The characters that had looked so good on the storyboards looked, well, weird! The faces and hands were too perfect. They soon realized that the lack of imperfections on the skin was causing this problem. So they set about adding flaws to the digital skin, and the results were more realistic looking characters. As humans, we have a natural bond with imperfection.

In the same way, when we record audio in the digital world, we capture an almost faultless version of the sound. And when we play it back through our digital workstation, we get a similar result to Pixar, music that is too perfect, that lacks color, character, and warmth. In the analog world, the imperfections are added with the machines and hardware that are used to record and mix.

Adding imperfections to recordings is done with Harmonic Distortion. Noise is added at frequencies that are ‘related’ to the original source. This is a complex subject in itself and better left for another article. For now, let's just take a look at the 3 main types of distortion that could be considered for you on the mix bus.

Waves Kramer Tape

Figure 3: Waves Kramer Tape

Tape Machine Emulation

  • UAD Studer® A800
  • Waves Kramer Tape
  • Waves J37
  • Avid Reel Tape
  • Massey Tapehead

Valve Emulation

  • Izotope’s Ozone Exciter
  • Soundtoys’ Radiator (based on the 1960s Altec 1567A)
  • Plugin Alliance’s Black Box (HG-2)
  • Slate Digital Virtual Tube Collection

Circuit Emulation (including Diodes, Triodes, and Transformers)

  • Fairchild 670 (Avid, Waves, UAD)
  • Izotope’s Ozone Exciter
  • Waves Analog Non-Linear Summer
  • Softube’s Drawmer S73 Intelligent Master Processor

Will and Dio Title
Will and Dio Best Mix Bus 1
Will and Dio Best Mix Bus 2
Will and Dio Best Mix Bus 3

Related Questions

What is the best mix bus chain for mixing drums? After double checking any phase issues from the source material and fixing any substantial performance issues send all of your mono and stereo drum tracks to a drum bus. Send one copy of the bus through an aux track with your favorite room reverb and send that output to a master drum channel. Create a second auxiliary track and send the drum bus to that too. This will be for parallel compression. Compress this signal to taste, but you can really crush it here, and blend the sound of the original tracks with the reverb and parallel compression track. Try scooping out about 5dB of 470Hz on the master drum channel to remove room resonance.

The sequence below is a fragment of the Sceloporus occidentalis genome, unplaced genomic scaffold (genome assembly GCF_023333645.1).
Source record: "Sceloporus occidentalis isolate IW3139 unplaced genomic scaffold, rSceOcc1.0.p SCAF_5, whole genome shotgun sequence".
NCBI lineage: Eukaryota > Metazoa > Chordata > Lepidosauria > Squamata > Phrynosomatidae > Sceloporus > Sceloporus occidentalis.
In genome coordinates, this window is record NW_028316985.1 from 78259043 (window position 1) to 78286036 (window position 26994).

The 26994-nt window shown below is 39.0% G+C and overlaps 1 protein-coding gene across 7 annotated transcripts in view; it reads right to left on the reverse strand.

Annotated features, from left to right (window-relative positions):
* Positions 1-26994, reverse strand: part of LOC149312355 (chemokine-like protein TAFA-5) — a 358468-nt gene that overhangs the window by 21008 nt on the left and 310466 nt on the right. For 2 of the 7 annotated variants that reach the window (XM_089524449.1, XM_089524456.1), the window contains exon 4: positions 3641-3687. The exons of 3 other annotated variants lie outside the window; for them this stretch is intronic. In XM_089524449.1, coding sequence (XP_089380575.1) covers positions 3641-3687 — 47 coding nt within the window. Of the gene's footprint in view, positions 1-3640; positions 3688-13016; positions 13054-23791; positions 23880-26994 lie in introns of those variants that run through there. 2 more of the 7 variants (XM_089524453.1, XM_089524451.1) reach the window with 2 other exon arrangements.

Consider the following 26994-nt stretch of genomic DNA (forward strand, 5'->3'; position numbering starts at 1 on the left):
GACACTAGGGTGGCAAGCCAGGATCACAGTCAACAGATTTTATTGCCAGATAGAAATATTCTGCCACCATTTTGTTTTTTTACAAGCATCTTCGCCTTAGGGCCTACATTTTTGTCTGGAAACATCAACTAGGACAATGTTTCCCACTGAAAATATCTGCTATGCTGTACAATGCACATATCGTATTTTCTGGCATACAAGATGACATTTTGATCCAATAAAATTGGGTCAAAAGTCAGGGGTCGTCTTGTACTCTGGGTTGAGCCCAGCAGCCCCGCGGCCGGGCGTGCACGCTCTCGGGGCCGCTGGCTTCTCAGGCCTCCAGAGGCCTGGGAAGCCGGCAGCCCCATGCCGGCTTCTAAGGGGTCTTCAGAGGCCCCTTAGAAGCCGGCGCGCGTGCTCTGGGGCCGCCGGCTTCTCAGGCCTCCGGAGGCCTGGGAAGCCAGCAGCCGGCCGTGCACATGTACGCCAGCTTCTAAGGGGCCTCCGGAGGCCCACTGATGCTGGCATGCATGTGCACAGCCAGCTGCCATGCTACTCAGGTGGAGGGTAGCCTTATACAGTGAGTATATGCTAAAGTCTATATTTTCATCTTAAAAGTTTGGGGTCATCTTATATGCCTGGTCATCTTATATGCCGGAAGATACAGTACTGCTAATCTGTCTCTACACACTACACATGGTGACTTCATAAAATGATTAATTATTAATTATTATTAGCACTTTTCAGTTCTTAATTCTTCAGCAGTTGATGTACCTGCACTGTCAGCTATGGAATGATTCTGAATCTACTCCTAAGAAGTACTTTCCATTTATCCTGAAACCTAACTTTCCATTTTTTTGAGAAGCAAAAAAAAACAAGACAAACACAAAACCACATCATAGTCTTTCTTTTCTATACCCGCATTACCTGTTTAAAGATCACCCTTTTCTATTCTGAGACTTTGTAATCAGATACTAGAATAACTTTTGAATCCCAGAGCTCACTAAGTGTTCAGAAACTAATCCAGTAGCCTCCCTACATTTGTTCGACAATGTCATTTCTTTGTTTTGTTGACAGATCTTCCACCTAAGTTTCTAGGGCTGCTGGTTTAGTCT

What level should I mix in the mix bus? Mix at the K-20 standard. 20db gives more than enough headroom for the mastering engineer to produce a great sounding master. The K-20 system provides a sufficient amount of headroom (20dB), so you won’t need to be worrying too much about levels creeping up while you are mixing. Just make sure you keep an eye on the signal going into the mix bus compressor, you may need to adjust the threshold occasionally or set up a master fader to ‘feed’ the mix bus – alternatively, try adding an ‘empty’ aux track in the chain to act as a meter. If your recorded tracks are too hot for the K-20 metering, trim them down individually with a trim plugin or reduce the gain in each clip.

What other mix bus plugins sound good? Standalone plugins are made by many of the market leaders. Izotope have a suite of plugins under the Ozone brand that provides some elegant and user-friendly tools for the mix bus chain. Waves offer their, Abbey Road modeled, EMI TG12410, which includes mid and side processing, compression and limiting. Softubes Drawmer S73 is a highly regarded multiband FET styled stereo compressor for use on the mix bus – this plugin comes free in the ‘Time and Tone bundle’ if you have a Focusrite USB Audio Interface. The Sonnox Oxford Inflator is designed to increase loudness without any artifacts and works particularly well at the end of a mix bus chain.

About Me

Hello! I’m Tim Williams.

Back in 2009, I bought myself a copy of Pro Tools and recorded some home made music. It was challenging to start with, as I had no idea what I was doing. I made many mistakes on my journey - some fun, some expensive, and many time-consuming! I find running a Home Music Studio a fascinating and rewarding hobby and still enjoy it every day. This website is where I’d like to share everything that I’ve learned.